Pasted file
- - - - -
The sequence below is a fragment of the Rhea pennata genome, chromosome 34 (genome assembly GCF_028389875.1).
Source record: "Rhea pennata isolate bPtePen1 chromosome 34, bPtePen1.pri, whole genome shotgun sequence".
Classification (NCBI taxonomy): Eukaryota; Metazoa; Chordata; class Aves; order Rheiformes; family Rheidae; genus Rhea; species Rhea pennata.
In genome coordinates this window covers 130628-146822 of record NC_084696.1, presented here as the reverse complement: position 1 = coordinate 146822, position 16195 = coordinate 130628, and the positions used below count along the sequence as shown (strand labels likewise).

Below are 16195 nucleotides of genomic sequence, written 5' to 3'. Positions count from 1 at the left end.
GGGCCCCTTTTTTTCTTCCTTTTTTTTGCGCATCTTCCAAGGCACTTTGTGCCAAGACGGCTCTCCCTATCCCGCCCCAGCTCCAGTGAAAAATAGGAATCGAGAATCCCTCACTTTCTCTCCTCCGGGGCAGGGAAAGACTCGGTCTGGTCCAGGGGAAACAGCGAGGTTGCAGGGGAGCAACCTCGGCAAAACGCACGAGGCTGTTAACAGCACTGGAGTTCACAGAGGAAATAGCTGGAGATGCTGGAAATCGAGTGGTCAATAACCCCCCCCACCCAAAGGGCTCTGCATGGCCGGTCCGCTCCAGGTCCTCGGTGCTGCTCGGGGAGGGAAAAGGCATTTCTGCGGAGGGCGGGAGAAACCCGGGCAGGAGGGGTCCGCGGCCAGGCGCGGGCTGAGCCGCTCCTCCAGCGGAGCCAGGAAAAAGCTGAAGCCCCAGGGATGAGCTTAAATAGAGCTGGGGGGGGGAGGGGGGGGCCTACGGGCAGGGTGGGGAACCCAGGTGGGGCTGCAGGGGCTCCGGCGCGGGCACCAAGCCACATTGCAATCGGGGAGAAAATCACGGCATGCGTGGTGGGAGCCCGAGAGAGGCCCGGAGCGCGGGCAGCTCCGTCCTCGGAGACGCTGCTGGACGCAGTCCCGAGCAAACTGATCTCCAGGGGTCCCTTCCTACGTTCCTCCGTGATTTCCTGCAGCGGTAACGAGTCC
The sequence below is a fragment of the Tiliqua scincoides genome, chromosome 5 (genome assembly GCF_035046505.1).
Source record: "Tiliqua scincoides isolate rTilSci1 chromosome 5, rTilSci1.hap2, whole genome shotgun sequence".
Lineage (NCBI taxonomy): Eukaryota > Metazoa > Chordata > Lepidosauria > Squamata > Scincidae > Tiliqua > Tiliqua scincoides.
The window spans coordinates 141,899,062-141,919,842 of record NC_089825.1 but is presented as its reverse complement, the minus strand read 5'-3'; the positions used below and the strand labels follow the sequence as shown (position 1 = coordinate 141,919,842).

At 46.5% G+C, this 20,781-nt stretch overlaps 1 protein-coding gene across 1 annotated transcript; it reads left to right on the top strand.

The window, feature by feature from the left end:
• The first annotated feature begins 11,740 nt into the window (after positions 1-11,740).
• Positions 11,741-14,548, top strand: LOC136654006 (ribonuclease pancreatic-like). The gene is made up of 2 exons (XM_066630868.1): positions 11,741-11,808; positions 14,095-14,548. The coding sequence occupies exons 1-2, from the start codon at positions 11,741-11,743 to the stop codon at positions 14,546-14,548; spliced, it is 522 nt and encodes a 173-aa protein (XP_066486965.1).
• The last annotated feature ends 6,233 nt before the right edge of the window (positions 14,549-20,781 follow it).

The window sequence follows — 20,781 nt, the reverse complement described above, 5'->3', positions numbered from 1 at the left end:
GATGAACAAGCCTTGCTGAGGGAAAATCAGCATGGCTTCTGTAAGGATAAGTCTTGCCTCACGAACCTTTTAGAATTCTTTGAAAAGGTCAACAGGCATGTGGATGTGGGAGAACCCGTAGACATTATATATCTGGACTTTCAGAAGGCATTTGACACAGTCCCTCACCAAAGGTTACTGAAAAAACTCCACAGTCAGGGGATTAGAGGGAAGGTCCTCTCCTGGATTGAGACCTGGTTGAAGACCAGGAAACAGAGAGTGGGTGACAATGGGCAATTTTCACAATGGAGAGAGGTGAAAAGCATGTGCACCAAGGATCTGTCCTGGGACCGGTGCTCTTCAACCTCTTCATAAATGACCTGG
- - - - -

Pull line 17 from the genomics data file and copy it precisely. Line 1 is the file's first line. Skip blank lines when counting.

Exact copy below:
GATGAACAAGCCTTGCTGAGGGAAAATCAGCATGGCTTCTGTAAGGATAAGTCTTGCCTCACGAACCTTTTAGAATTCTTTGAAAAGGTCAACAGGCATGTGGATGTGGGAGAACCCGTAGACATTATATATCTGGACTTTCAGAAGGCATTTGACACAGTCCCTCACCAAAGGTTACTGAAAAAACTCCACAGTCAGGGGATTAGAGGGAAGGTCCTCTCCTGGATTGAGACCTGGTTGAAGACCAGGAAACAGAGAGTGGGTGACAATGGGCAATTTTCACAATGGAGAGAGGTGAAAAGCATGTGCACCAAGGATCTGTCCTGGGACCGGTGCTCTTCAACCTCTTCATAAATGACCTGG